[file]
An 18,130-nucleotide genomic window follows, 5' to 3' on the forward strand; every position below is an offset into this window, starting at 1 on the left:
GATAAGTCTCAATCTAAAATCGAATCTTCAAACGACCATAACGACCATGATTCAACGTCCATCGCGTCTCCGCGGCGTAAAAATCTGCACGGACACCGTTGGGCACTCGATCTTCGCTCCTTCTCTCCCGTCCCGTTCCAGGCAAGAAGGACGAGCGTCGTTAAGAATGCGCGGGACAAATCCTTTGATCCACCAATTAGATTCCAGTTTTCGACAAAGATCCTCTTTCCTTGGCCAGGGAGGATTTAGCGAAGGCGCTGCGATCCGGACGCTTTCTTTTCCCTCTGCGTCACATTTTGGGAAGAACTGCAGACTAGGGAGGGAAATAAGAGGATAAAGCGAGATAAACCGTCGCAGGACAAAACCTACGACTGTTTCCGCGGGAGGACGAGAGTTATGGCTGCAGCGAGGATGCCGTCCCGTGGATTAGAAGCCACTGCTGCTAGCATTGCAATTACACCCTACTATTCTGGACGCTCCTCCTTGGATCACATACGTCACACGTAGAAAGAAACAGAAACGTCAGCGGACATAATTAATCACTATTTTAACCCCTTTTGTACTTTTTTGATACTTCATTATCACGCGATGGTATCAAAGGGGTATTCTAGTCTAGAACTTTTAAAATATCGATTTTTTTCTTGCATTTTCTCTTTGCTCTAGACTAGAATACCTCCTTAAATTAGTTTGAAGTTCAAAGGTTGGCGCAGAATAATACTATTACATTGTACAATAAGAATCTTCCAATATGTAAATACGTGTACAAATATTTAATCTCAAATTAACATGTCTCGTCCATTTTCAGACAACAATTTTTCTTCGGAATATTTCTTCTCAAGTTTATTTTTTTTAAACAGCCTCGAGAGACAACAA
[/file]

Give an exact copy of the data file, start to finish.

An 18,130-nucleotide genomic window follows, 5' to 3' on the forward strand; every position below is an offset into this window, starting at 1 on the left:
GATAAGTCTCAATCTAAAATCGAATCTTCAAACGACCATAACGACCATGATTCAACGTCCATCGCGTCTCCGCGGCGTAAAAATCTGCACGGACACCGTTGGGCACTCGATCTTCGCTCCTTCTCTCCCGTCCCGTTCCAGGCAAGAAGGACGAGCGTCGTTAAGAATGCGCGGGACAAATCCTTTGATCCACCAATTAGATTCCAGTTTTCGACAAAGATCCTCTTTCCTTGGCCAGGGAGGATTTAGCGAAGGCGCTGCGATCCGGACGCTTTCTTTTCCCTCTGCGTCACATTTTGGGAAGAACTGCAGACTAGGGAGGGAAATAAGAGGATAAAGCGAGATAAACCGTCGCAGGACAAAACCTACGACTGTTTCCGCGGGAGGACGAGAGTTATGGCTGCAGCGAGGATGCCGTCCCGTGGATTAGAAGCCACTGCTGCTAGCATTGCAATTACACCCTACTATTCTGGACGCTCCTCCTTGGATCACATACGTCACACGTAGAAAGAAACAGAAACGTCAGCGGACATAATTAATCACTATTTTAACCCCTTTTGTACTTTTTTGATACTTCATTATCACGCGATGGTATCAAAGGGGTATTCTAGTCTAGAACTTTTAAAATATCGATTTTTTTCTTGCATTTTCTCTTTGCTCTAGACTAGAATACCTCCTTAAATTAGTTTGAAGTTCAAAGGTTGGCGCAGAATAATACTATTACATTGTACAATAAGAATCTTCCAATATGTAAATACGTGTACAAATATTTAATCTCAAATTAACATGTCTCGTCCATTTTCAGACAACAATTTTTCTTCGGAATATTTCTTCTCAAGTTTATTTTTTTTAAACAGCCTCGAGAGACAACAA